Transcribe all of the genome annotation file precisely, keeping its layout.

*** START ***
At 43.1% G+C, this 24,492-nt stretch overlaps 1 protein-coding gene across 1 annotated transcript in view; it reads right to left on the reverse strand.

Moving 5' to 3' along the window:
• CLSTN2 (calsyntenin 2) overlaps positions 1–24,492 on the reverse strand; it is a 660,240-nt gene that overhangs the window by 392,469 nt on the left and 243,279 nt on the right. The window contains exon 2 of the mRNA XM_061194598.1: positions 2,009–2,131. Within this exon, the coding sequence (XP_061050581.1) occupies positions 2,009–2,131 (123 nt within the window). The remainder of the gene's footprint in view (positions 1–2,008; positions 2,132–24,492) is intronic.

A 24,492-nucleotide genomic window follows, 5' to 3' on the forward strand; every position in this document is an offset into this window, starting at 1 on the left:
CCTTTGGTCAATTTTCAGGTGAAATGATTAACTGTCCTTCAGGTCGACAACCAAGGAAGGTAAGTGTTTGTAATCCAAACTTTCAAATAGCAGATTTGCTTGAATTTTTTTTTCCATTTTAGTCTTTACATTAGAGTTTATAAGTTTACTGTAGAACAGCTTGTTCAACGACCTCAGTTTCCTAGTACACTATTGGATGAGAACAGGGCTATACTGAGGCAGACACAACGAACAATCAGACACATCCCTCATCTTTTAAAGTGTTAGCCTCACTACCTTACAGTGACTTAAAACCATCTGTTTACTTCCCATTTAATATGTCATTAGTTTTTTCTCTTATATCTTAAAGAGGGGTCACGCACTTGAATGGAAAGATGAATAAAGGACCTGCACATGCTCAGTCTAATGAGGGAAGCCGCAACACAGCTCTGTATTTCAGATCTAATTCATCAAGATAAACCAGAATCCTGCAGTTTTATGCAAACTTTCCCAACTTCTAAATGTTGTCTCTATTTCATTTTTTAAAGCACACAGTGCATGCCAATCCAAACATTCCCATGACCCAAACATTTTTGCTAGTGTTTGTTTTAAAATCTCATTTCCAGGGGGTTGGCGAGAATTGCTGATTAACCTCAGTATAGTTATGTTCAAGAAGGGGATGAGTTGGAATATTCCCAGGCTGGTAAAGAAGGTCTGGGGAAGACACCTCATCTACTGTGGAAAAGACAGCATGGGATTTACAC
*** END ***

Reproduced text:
At 43.1% G+C, this 24,492-nt stretch overlaps 1 protein-coding gene across 1 annotated transcript in view; it reads right to left on the reverse strand.

Moving 5' to 3' along the window:
• CLSTN2 (calsyntenin 2) overlaps positions 1–24,492 on the reverse strand; it is a 660,240-nt gene that overhangs the window by 392,469 nt on the left and 243,279 nt on the right. The window contains exon 2 of the mRNA XM_061194598.1: positions 2,009–2,131. Within this exon, the coding sequence (XP_061050581.1) occupies positions 2,009–2,131 (123 nt within the window). The remainder of the gene's footprint in view (positions 1–2,008; positions 2,132–24,492) is intronic.

A 24,492-nucleotide genomic window follows, 5' to 3' on the forward strand; every position in this document is an offset into this window, starting at 1 on the left:
CCTTTGGTCAATTTTCAGGTGAAATGATTAACTGTCCTTCAGGTCGACAACCAAGGAAGGTAAGTGTTTGTAATCCAAACTTTCAAATAGCAGATTTGCTTGAATTTTTTTTTCCATTTTAGTCTTTACATTAGAGTTTATAAGTTTACTGTAGAACAGCTTGTTCAACGACCTCAGTTTCCTAGTACACTATTGGATGAGAACAGGGCTATACTGAGGCAGACACAACGAACAATCAGACACATCCCTCATCTTTTAAAGTGTTAGCCTCACTACCTTACAGTGACTTAAAACCATCTGTTTACTTCCCATTTAATATGTCATTAGTTTTTTCTCTTATATCTTAAAGAGGGGTCACGCACTTGAATGGAAAGATGAATAAAGGACCTGCACATGCTCAGTCTAATGAGGGAAGCCGCAACACAGCTCTGTATTTCAGATCTAATTCATCAAGATAAACCAGAATCCTGCAGTTTTATGCAAACTTTCCCAACTTCTAAATGTTGTCTCTATTTCATTTTTTAAAGCACACAGTGCATGCCAATCCAAACATTCCCATGACCCAAACATTTTTGCTAGTGTTTGTTTTAAAATCTCATTTCCAGGGGGTTGGCGAGAATTGCTGATTAACCTCAGTATAGTTATGTTCAAGAAGGGGATGAGTTGGAATATTCCCAGGCTGGTAAAGAAGGTCTGGGGAAGACACCTCATCTACTGTGGAAAAGACAGCATGGGATTTACAC